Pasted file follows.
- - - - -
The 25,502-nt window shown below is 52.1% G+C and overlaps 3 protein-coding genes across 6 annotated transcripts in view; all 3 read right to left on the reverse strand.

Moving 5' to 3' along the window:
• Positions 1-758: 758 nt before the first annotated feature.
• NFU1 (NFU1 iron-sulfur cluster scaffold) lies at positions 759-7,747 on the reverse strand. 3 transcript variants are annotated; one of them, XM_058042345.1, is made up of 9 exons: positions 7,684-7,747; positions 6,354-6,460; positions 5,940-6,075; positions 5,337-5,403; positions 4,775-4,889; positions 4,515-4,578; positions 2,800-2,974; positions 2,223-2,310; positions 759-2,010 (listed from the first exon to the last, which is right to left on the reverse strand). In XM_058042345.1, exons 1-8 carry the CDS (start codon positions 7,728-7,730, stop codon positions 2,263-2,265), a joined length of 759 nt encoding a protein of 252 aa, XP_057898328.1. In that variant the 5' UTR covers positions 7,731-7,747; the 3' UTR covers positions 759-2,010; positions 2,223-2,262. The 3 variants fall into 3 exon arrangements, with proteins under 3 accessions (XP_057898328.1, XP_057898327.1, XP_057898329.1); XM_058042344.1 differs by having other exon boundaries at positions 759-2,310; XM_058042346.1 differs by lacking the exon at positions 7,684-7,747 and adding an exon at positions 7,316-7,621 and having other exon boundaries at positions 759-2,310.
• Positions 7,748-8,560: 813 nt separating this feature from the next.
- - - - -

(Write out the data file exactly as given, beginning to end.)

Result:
The 25,502-nt window shown below is 52.1% G+C and overlaps 3 protein-coding genes across 6 annotated transcripts in view; all 3 read right to left on the reverse strand.

Moving 5' to 3' along the window:
• Positions 1-758: 758 nt before the first annotated feature.
• NFU1 (NFU1 iron-sulfur cluster scaffold) lies at positions 759-7,747 on the reverse strand. 3 transcript variants are annotated; one of them, XM_058042345.1, is made up of 9 exons: positions 7,684-7,747; positions 6,354-6,460; positions 5,940-6,075; positions 5,337-5,403; positions 4,775-4,889; positions 4,515-4,578; positions 2,800-2,974; positions 2,223-2,310; positions 759-2,010 (listed from the first exon to the last, which is right to left on the reverse strand). In XM_058042345.1, exons 1-8 carry the CDS (start codon positions 7,728-7,730, stop codon positions 2,263-2,265), a joined length of 759 nt encoding a protein of 252 aa, XP_057898328.1. In that variant the 5' UTR covers positions 7,731-7,747; the 3' UTR covers positions 759-2,010; positions 2,223-2,262. The 3 variants fall into 3 exon arrangements, with proteins under 3 accessions (XP_057898328.1, XP_057898327.1, XP_057898329.1); XM_058042344.1 differs by having other exon boundaries at positions 759-2,310; XM_058042346.1 differs by lacking the exon at positions 7,684-7,747 and adding an exon at positions 7,316-7,621 and having other exon boundaries at positions 759-2,310.
• Positions 7,748-8,560: 813 nt separating this feature from the next.